Reduced Apolipoprotein M and Adverse Outcomes across the Spectrum of Human Heart Failure

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Background: Apo (apolipoprotein) M mediates the physical interaction between high-density lipoprotein (HDL) particles and sphingosine-1-phosphate (S1P). Apo M exerts anti-inflammatory and cardioprotective effects in animal models. Methods: In a subset of PHFS (Penn Heart Failure Study) participants (n=297), we measured apo M by Enzyme-Linked ImmunoSorbent Assay (ELISA). We also measured total S1P by liquid chromatography-mass spectrometry and isolated HDL particles to test the association between apo M and HDL-associated S1P. We confirmed the relationship between apo M and outcomes using modified aptamer-based apo M measurements among 2170 adults in the PHFS and 2 independent cohorts: the Washington University Heart Failure Registry (n=173) and a subset of TOPCAT (Treatment of Preserved Cardiac Function Heart Failure With an Aldosterone Antagonist Trial; n=218). Last, we examined the relationship between apo M and ≈5000 other proteins (SomaScan assay) to identify biological pathways associated with apo M in heart failure. Results: In the PHFS, apo M was inversely associated with the risk of death (standardized hazard ratio, 0.56 [95% CI, 0.51-0.61]; P<0.0001) and the composite of death/ventricular assist device implantation/heart transplantation (standardized hazard ratio, 0.62 [95% CI, 0.58-0.67]; P<0.0001). This relationship was independent of HDL cholesterol or apo AI levels. Apo M remained associated with death (hazard ratio, 0.78 [95% CI, 0.69-0.88]; P<0.0001) and the composite of death/ventricular assist device/heart transplantation (hazard ratio, 0.85 [95% CI, 0.76-0.94]; P=0.001) in models that adjusted for multiple confounders. This association was present in both heart failure with reduced and preserved ejection fraction and was replicated in the Washington University cohort and a cohort with heart failure with preserved ejection fraction only (TOPCAT). The S1P and apo M content of isolated HDL particles strongly correlated (R=0.81, P<0.0001). The top canonical pathways associated with apo M were inflammation (negative association), the coagulation system (negative association), and liver X receptor/retinoid X receptor activation (positive association). The relationship with inflammation was validated with multiple inflammatory markers measured with independent assays. Conclusions: Reduced circulating apo M is independently associated with adverse outcomes across the spectrum of human heart failure. Further research is needed to assess whether the apo M/S1P axis is a suitable therapeutic target in heart failure.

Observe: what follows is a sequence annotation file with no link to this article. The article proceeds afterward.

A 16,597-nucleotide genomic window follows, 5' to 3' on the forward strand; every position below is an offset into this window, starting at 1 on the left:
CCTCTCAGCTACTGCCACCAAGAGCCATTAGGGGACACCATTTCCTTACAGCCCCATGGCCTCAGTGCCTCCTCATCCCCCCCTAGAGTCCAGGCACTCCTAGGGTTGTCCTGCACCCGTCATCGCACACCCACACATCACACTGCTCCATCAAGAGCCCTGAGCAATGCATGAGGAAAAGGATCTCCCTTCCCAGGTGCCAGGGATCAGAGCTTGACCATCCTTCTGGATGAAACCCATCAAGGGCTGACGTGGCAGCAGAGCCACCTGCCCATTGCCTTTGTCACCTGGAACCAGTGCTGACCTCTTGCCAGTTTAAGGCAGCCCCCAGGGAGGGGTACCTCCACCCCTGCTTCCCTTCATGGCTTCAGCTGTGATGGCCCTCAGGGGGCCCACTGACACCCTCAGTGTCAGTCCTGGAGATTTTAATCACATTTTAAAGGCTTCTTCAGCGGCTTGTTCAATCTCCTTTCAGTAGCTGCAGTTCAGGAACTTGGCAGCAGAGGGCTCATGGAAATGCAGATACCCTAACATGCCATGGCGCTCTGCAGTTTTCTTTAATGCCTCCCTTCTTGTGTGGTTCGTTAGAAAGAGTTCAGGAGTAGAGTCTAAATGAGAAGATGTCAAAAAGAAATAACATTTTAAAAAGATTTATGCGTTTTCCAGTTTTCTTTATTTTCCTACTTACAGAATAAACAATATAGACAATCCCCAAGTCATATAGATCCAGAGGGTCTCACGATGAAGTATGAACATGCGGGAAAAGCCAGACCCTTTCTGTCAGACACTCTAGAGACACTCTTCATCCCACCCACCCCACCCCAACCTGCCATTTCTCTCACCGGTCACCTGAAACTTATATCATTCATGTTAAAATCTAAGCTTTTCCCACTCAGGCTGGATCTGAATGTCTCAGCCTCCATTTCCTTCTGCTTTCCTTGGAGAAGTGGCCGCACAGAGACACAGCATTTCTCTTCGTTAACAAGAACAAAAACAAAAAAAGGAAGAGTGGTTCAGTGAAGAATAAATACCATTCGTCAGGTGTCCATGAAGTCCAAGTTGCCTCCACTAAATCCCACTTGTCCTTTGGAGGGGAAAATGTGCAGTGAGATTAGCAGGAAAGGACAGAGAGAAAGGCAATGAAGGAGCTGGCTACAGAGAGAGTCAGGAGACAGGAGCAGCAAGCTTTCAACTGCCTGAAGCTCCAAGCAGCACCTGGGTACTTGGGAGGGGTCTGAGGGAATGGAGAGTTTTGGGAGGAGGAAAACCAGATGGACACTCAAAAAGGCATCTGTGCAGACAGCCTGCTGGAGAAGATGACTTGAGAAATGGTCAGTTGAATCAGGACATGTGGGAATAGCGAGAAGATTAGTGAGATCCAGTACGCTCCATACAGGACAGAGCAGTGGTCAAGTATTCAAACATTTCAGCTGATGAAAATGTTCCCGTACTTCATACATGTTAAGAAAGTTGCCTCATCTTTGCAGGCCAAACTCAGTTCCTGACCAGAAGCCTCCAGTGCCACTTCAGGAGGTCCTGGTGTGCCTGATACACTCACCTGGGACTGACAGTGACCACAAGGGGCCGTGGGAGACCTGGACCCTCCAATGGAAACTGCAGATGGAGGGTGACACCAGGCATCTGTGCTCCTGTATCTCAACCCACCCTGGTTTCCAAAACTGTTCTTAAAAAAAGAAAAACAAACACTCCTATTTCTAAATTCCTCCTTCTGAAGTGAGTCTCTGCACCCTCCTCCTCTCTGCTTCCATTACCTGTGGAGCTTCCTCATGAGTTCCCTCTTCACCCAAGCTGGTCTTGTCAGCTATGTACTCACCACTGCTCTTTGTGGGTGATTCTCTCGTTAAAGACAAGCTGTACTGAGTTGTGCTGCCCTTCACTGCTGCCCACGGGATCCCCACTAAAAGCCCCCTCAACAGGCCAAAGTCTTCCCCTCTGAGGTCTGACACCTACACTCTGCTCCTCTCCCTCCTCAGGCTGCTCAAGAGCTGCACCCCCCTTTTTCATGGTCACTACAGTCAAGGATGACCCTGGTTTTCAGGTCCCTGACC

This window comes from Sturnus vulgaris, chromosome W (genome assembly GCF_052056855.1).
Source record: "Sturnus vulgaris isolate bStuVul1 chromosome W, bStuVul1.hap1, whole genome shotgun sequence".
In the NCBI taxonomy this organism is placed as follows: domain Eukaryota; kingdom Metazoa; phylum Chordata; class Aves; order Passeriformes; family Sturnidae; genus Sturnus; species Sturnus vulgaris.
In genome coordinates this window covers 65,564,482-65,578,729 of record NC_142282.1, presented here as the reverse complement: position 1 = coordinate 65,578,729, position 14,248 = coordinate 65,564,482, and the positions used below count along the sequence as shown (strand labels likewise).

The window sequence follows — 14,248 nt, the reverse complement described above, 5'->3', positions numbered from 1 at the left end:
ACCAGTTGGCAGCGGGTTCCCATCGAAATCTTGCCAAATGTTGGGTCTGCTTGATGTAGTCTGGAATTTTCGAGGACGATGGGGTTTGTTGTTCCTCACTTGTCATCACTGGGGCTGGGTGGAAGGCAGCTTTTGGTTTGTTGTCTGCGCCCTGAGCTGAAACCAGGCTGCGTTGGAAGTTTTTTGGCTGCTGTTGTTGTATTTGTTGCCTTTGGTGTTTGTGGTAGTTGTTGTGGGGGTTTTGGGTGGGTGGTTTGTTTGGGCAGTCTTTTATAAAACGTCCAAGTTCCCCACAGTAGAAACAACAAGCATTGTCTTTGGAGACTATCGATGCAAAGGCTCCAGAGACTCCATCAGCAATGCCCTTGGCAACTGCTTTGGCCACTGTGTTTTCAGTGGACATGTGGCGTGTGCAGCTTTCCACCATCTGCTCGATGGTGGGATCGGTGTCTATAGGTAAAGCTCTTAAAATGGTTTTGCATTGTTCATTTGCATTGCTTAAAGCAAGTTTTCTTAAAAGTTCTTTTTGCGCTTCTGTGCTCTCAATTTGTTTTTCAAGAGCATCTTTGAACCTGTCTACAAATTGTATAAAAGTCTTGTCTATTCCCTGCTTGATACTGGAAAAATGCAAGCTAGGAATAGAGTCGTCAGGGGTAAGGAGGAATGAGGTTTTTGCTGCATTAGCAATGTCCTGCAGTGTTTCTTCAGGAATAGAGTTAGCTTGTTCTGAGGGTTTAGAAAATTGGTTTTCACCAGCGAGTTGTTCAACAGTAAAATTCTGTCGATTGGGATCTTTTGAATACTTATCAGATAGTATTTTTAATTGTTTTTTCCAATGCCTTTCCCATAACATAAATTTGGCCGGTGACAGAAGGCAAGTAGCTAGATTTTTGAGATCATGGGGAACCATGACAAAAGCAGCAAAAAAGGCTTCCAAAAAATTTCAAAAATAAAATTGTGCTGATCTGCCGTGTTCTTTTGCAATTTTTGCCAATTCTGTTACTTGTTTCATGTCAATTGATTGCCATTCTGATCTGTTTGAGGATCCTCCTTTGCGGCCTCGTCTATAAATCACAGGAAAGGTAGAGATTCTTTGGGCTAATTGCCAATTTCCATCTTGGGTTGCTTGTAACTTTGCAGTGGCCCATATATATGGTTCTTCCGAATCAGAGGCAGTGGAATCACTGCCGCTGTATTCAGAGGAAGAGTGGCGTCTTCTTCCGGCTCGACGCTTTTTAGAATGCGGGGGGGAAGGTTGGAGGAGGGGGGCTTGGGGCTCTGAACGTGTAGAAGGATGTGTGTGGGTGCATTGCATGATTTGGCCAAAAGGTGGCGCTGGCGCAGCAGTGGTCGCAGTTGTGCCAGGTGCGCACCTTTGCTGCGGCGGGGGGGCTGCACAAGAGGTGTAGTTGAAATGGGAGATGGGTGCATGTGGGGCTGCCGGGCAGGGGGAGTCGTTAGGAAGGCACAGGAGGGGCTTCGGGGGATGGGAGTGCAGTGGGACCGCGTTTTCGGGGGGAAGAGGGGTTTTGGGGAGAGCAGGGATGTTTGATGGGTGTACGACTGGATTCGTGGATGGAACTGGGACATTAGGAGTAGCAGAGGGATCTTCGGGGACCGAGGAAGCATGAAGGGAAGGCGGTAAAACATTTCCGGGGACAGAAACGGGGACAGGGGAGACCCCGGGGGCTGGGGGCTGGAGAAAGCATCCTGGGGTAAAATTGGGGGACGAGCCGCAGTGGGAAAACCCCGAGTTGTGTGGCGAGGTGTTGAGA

• Julio A. Chirinos
  • Lei Zhao
  • Yi Jia
  • Luigi Adamo
  • Douglas Mann
  • Swapnil V. Shewale
  • John S. Millar
  • Daniel J. Rader
  • Benjamin French
  • Jeff Brandimarto
  • Kenneth B. Margulies
  • John S. Parks
  • Zhaoqing Wang
  • Dietmar A. Seiffert
  • James Fang
  • Nancy Sweitzer
  • Christina Chistoffersen
  • Bruce D. Car
  • David A. Gordon
  • Thomas P. Cappola
  • Ali Javaheri
Enheter & grupper
Externa organisationer
  • Bristol-Myers Squibb
  • Washington University in St. Louis
  • Wake Forest University
  • University of Utah
  • University of Arizona
  • Copenhagen University Hospital
  • University of Pennsylvania
  • Hospital of the University of Pennsylvania
  • SomaLogic
  • University of Copenhagen

Ämnesklassifikation (UKÄ) – OBLIGATORISK

  • Kardiologi


Sidor (från-till)1463-1476
Antal sidor14
StatusPublished - 2020
Peer review utfördJa